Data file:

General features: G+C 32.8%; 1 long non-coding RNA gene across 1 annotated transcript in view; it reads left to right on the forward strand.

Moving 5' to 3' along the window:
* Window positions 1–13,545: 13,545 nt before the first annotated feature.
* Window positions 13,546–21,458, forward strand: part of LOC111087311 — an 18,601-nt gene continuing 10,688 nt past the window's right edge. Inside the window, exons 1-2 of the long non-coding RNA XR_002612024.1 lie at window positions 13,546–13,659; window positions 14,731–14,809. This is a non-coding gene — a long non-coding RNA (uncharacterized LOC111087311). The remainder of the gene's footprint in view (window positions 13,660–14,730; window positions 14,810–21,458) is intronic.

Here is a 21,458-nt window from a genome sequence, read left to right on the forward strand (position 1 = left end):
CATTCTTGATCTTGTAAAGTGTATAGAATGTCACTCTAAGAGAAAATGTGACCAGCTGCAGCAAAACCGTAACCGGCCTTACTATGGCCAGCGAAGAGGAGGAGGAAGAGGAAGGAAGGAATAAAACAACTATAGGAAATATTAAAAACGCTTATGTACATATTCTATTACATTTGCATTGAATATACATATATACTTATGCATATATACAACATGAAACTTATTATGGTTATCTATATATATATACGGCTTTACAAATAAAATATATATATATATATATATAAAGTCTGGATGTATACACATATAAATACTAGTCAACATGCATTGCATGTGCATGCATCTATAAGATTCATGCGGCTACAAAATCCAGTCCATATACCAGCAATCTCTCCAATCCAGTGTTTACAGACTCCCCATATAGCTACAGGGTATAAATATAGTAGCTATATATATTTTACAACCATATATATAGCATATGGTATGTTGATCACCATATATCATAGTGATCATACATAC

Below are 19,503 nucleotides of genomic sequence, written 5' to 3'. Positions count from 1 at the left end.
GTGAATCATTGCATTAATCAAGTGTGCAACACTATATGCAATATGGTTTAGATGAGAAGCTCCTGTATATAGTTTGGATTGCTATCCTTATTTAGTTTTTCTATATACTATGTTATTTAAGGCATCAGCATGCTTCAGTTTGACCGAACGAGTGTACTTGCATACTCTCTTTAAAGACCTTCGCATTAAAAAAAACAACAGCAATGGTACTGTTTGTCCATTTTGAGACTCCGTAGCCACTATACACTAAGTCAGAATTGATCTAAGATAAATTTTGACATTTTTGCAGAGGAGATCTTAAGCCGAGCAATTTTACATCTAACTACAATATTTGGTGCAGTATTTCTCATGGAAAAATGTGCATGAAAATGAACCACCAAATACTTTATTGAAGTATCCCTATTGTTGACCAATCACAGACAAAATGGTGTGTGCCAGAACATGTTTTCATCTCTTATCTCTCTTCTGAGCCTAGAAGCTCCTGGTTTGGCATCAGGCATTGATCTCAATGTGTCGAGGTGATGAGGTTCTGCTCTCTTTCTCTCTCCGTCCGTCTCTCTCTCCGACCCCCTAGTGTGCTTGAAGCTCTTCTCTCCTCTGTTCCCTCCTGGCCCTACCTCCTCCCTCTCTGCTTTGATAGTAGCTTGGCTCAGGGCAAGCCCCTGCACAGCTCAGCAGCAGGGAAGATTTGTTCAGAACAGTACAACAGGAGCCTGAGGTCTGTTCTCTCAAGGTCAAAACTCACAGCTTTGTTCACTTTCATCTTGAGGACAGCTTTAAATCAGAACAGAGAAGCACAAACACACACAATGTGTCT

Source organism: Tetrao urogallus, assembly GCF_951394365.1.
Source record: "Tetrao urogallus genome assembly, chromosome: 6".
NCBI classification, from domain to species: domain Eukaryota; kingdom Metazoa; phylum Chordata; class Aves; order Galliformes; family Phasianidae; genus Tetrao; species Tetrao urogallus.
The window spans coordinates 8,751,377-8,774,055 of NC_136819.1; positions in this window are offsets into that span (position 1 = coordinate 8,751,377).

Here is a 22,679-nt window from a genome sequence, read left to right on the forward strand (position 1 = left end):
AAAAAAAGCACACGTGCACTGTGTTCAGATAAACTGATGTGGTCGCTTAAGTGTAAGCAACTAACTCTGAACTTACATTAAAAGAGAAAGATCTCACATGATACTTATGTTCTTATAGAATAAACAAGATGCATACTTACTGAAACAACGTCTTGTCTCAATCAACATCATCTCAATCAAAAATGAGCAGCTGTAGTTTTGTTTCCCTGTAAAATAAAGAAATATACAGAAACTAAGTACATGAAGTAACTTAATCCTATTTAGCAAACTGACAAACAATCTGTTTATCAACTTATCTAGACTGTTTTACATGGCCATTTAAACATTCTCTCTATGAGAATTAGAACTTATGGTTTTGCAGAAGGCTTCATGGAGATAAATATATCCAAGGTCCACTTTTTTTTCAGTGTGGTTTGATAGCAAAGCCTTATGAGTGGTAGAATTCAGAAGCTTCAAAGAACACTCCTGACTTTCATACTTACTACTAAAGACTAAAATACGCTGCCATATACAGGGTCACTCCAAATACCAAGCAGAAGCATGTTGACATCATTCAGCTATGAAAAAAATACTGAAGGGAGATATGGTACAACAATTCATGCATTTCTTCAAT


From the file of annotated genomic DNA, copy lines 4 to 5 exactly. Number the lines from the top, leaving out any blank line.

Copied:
* Window positions 13,546–21,458, forward strand: part of LOC111087311 — an 18,601-nt gene continuing 10,688 nt past the window's right edge. Inside the window, exons 1-2 of the long non-coding RNA XR_002612024.1 lie at window positions 13,546–13,659; window positions 14,731–14,809. This is a non-coding gene — a long non-coding RNA (uncharacterized LOC111087311). The remainder of the gene's footprint in view (window positions 13,660–14,730; window positions 14,810–21,458) is intronic.

Here is a 21,458-nt window from a genome sequence, read left to right on the forward strand (position 1 = left end):